Thursday, March 17, 2011

elephants among us

Another interesting example of human/animal relationships:

Archaeologists are to dig up the garden of a Ceredigion pub in the search for a legendary Victorian circus elephant.

The Tregaron Elephant has long had its place in local folklore - a beast that died while on tour rumoured to be buried behind the town's Talbot Hotel....
The elephant was said to have fallen ill after drinking contaminated water in the town in 1848.

Dr Jemma Bezant of the School of Archaeology, History and Anthropology is heading it up. She said: "This story belongs to the community of Tregaron and the project will involve local people in gathering local evidence and histories as well as providing the opportunity to engage in some pilot archaeological excavation.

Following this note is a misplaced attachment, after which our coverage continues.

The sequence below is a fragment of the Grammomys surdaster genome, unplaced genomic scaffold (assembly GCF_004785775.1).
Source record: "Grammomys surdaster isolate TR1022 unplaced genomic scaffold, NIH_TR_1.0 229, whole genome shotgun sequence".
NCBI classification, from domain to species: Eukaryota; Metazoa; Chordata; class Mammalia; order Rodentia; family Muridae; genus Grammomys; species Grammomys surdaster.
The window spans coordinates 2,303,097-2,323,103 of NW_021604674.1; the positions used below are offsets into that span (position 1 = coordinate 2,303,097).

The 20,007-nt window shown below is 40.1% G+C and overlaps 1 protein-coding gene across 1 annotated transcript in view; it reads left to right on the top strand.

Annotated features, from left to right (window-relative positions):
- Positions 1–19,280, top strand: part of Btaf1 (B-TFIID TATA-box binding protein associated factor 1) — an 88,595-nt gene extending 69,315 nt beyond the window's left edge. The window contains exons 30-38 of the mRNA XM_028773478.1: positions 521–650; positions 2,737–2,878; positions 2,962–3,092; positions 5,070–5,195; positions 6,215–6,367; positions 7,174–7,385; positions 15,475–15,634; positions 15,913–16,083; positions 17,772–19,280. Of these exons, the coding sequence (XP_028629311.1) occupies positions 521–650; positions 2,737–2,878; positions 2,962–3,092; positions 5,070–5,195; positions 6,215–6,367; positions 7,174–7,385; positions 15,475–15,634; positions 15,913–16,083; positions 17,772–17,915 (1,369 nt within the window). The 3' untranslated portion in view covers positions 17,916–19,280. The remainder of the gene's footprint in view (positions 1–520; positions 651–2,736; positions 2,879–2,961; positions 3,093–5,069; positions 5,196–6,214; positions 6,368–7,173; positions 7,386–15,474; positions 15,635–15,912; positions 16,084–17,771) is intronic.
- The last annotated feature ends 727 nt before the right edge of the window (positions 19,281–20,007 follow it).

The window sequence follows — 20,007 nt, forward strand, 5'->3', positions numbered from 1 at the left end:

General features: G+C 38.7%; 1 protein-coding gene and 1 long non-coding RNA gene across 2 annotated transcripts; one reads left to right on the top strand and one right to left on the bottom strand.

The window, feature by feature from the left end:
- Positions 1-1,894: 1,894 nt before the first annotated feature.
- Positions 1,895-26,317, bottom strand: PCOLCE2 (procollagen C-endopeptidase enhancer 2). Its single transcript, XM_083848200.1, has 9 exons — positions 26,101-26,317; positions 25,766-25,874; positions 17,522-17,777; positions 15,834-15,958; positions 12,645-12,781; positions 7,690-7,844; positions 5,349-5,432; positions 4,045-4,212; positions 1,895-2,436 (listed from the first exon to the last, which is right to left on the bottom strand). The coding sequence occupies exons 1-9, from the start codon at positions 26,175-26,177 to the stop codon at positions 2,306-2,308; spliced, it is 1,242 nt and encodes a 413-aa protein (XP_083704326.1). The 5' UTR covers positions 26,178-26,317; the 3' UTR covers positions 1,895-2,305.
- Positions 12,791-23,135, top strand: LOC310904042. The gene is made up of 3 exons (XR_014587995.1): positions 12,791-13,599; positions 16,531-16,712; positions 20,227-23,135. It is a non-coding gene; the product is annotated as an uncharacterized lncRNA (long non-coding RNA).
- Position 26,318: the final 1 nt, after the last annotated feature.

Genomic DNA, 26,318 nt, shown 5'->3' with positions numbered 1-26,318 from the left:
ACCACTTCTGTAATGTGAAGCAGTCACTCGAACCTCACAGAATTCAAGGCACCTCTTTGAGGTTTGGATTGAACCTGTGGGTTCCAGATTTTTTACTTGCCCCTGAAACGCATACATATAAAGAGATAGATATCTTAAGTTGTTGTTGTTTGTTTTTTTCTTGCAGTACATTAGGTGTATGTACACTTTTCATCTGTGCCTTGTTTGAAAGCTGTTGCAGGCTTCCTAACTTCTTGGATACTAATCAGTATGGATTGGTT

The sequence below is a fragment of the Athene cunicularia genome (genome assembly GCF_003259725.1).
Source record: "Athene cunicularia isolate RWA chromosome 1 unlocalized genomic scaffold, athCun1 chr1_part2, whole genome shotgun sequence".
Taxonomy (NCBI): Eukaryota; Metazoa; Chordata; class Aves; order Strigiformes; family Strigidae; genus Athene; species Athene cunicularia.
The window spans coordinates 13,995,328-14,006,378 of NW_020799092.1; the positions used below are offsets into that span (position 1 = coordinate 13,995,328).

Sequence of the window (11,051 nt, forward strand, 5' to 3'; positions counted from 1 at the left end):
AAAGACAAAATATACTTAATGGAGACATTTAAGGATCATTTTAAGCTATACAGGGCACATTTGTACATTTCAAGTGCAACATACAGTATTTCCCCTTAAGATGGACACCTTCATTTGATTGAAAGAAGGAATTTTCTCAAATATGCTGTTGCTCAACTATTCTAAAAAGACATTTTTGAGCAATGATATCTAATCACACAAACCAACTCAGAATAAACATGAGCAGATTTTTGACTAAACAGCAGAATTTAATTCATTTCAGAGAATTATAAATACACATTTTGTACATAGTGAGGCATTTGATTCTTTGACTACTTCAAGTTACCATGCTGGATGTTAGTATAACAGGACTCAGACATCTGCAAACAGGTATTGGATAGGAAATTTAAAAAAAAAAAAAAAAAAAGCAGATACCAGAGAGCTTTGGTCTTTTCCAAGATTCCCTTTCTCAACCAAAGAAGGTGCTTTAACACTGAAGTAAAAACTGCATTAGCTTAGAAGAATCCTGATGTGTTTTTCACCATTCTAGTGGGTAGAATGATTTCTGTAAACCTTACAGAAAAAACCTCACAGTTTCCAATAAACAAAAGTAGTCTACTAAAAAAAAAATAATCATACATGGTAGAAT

John Watkin, part-owner of The Talbot, said the legend was "very important" to local people....Local poet Iorwerth Glyndwr is said to have written an "englyn" - a short Welsh poem - on the death, which read: "Oh vain man, neither you nor I can avoid death. The grave is the end of us all."

I'm most interested in the relationship people in Ceredigion had with the elephant after it died. It's celebrated in local history (and traditional poetry), and becomes part of the identity of the town. 160 years later, they're still talking about "the time the elephant died at the hotel."

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